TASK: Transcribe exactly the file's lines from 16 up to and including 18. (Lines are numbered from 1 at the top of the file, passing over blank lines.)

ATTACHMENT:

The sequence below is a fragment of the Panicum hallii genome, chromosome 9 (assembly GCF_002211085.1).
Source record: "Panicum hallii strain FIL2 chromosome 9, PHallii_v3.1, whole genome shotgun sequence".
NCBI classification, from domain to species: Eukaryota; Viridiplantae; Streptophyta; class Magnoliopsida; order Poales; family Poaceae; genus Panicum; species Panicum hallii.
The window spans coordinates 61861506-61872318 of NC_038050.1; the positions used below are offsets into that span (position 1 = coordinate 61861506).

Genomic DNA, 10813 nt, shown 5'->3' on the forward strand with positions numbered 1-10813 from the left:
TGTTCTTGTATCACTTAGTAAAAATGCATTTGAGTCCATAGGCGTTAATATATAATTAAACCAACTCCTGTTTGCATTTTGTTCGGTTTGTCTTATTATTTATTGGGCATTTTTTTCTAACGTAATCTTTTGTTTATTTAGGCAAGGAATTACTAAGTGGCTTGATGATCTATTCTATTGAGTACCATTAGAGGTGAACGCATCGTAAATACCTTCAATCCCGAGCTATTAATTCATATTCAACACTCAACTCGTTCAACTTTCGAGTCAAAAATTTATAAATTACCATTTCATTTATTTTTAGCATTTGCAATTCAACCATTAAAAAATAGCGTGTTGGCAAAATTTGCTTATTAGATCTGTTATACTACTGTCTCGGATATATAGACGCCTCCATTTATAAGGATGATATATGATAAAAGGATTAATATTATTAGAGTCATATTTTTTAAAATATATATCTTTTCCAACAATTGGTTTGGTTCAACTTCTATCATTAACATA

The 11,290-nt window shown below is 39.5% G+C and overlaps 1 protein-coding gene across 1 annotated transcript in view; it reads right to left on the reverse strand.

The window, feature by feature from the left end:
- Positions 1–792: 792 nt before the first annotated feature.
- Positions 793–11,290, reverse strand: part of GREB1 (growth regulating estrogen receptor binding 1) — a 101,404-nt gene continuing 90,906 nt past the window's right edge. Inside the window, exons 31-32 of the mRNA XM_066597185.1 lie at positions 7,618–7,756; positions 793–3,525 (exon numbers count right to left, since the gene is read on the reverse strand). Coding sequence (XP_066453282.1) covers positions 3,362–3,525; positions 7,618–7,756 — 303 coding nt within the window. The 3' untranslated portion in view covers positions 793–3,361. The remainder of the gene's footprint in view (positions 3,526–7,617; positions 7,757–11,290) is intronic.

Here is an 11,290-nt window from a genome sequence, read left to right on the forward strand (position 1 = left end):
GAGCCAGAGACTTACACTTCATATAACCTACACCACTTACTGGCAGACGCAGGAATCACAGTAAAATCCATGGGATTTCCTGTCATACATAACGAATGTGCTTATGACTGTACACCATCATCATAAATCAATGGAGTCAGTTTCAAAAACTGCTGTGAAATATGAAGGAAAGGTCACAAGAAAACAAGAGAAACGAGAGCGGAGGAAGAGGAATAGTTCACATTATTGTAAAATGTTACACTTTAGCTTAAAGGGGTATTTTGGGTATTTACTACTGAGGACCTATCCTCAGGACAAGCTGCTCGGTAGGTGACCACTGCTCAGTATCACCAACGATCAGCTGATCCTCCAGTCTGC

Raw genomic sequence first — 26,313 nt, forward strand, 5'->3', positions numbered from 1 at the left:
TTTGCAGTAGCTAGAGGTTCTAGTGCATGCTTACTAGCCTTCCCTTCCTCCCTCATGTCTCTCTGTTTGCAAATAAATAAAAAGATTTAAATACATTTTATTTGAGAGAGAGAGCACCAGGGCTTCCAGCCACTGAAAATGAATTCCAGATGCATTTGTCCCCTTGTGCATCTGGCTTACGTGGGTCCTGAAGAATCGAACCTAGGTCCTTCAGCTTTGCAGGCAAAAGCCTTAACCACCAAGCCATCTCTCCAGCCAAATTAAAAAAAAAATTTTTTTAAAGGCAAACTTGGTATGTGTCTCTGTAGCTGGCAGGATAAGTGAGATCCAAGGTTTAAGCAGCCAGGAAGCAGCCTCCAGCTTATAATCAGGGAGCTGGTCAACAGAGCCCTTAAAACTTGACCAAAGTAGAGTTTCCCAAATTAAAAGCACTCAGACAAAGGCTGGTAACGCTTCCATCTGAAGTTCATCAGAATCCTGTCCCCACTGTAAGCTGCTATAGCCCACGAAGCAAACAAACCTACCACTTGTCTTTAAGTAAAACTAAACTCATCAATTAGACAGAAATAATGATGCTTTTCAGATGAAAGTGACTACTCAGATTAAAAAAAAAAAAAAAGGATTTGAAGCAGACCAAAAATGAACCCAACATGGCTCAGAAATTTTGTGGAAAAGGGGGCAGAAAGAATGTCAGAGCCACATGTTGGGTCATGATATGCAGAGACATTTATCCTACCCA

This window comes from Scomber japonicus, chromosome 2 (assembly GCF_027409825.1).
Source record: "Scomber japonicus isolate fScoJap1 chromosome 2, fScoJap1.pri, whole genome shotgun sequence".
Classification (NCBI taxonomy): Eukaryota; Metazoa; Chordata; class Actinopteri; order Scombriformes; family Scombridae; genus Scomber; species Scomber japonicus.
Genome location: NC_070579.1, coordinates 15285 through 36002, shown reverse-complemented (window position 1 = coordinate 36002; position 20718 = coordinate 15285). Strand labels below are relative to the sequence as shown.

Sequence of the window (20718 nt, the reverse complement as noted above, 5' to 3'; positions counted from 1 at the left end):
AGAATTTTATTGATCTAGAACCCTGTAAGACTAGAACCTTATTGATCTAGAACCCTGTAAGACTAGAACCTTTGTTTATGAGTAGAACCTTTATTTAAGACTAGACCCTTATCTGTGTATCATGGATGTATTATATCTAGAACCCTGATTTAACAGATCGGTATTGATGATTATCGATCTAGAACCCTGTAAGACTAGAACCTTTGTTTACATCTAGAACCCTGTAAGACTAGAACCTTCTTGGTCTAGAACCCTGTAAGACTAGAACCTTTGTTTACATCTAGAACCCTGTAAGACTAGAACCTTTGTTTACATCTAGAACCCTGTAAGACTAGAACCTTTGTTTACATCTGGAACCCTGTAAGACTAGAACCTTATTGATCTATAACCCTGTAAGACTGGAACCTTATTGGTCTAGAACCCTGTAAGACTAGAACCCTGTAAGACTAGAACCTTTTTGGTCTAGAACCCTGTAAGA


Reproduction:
Source record: "Scomber japonicus isolate fScoJap1 chromosome 2, fScoJap1.pri, whole genome shotgun sequence".
Classification (NCBI taxonomy): Eukaryota; Metazoa; Chordata; class Actinopteri; order Scombriformes; family Scombridae; genus Scomber; species Scomber japonicus.
Genome location: NC_070579.1, coordinates 15285 through 36002, shown reverse-complemented (window position 1 = coordinate 36002; position 20718 = coordinate 15285). Strand labels below are relative to the sequence as shown.